Clean Energy & Rural America
There is a critical need for new and upgraded transmission capacity to unlock the wind power potential found in much of rural America.
Both our economy and our future depend on moving power from the remote regions of the Great Plains and Upper Midwest to the demand centers that need it most. Maximizing our renewable energy resources will help develop local economies, create opportunity in rural communities and ensure environmental stewardship.
Our goal is to better assist landowners and other rural stakeholders to ensure that clean energy transmission is built in an equitable, sustainable way - a way that works best for rural citizens and their communities. Those affected by new transmission will benefit from forming real partnerships with developers and those in the regulatory sphere, relationships that result in greater engagement in planning, new responsiveness to concerns and more equitable compensation models.
We hope to serve as your resource for clean energy transmission information and ideas as we work toward improved opportunity for all involved. Make sure to share your thoughts and concerns as we help make sure your voice is heard.
Clean energy addresses an economic need in underserved rural communities. For more than half a century rural communities have been losing population, often at a rate of 10% per decade. The root cause is a lack of economic opportunity resulting from a changing agricultural economy. Renewable energy offers a significant opportunity to diversify the rural economy and create new opportunity.
Wind development holds economic promise for communities in wind-rich areas like the Upper Midwest and Great Plains. When the Nebraska legislature held a hearing on wind development, one group of citizens drove 400 miles to testify that for the first time in memory, there was renewed hope for the future of their community. Underserved rural communities like this one will benefit from wind development, but the resource will only be developed if the necessary transmission exists to carry it to market.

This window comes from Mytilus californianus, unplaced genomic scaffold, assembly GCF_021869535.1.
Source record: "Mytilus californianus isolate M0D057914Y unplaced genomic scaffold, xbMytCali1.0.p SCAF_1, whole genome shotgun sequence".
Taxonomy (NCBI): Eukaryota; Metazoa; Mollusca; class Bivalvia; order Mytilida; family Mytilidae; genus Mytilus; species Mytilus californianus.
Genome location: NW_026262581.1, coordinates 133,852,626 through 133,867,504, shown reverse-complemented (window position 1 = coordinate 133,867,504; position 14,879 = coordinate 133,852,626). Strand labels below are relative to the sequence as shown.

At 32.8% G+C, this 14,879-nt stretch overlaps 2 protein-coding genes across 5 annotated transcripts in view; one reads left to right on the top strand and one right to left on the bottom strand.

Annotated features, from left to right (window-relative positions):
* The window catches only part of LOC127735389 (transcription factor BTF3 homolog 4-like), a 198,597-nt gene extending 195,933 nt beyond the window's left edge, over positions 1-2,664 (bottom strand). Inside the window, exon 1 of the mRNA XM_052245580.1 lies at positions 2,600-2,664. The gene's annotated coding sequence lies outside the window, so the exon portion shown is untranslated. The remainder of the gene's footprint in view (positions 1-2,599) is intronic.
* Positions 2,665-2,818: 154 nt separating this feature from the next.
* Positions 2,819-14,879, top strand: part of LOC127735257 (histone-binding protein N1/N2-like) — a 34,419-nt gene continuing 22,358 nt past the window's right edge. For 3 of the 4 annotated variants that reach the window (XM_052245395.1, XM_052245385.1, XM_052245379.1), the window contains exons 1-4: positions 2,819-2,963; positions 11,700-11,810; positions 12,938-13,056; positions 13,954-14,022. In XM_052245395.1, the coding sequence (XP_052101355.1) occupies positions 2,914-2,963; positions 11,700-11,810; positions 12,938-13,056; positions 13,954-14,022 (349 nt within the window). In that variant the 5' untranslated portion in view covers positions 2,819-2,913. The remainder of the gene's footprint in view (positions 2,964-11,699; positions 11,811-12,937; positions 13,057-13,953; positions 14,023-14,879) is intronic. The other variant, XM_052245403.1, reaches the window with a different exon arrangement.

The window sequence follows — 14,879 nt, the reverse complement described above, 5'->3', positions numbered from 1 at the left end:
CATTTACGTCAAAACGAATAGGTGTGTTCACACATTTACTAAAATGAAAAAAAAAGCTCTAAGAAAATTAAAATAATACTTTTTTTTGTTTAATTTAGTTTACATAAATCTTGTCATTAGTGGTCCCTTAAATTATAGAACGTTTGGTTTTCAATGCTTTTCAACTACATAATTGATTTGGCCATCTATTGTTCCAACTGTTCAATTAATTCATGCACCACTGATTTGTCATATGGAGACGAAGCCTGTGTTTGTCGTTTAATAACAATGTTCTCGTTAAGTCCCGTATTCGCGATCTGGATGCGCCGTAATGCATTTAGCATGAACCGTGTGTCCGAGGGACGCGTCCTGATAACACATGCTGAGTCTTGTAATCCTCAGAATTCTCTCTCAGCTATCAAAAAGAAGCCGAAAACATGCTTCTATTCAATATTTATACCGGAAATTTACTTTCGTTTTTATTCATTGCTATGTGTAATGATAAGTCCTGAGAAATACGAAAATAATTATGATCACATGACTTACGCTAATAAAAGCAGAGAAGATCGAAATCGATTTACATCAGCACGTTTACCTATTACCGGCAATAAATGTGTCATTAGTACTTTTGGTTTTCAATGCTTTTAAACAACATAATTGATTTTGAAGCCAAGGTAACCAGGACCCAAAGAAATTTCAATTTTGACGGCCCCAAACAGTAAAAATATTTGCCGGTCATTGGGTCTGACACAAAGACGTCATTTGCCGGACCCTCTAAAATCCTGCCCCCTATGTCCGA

One such community is Petersburg, Nebraska. It is appreciating those economic benefits firsthand. In the video below, co-produced by the Center for Rural Affairs' Kat Shiffler, residents speak about their experiences with the Laredo Ridge Wind Farm and the potential value of renewable energy for rural America.
Ensuring adequate transmission capacity in high wind areas will reduce the cost of wind energy, making it possible to meet and exceed policy goals and standards in place. Unlocking the tremendous wind energy capacity of regions like the Great Plains is also key to reaching 20% to 30% wind energy generation nationwide.
The wind is always blowing somewhere. Both reliability and variability concerns are minimized by utilizing wind energy in diverse locations, thus maximizing the efficiency of this resource. Bringing this amount of wind online will enable the retirement of coal-fired generation, contributing greatly to critical reductions in carbon dioxide emissions.
Transmission and Wind Projects
The past decade has seen significant gains in climate awareness on both a state and federal level. Renewable energy standards are driving demand for clean resources such as wind. But in many cases the low-hanging fruit has been picked – wind farms have been built near existing transmission sources.
Expanded transmission capacity is essential in order to enable a new generation of wind farms. The current economic climate is also prime for the development of needed infrastructure projects. See our clean energy map to get up-to-date on the possibilities!
Organizing & Policy
The case for greater investment in wind energy and in clean energy transmission is solid from an economic and an environmental perspective. The question is whether enough voices are engaged in all levels of the debate.
Established groups in the regulatory, planning and policy-making arenas often have their interests in mind. To counter this, rural citizens must engage in the debate. Engagement of farm and rural organizations, landowners, rural economic development groups, rural leaders and grassroots rural citizens in the policy and regulatory debate over clean energy is essential. We will work to make sure this opportunity is used in a way that works best for you.
For more information, contact Johnathan Hladik, firstname.lastname@example.org or 402.687.2100.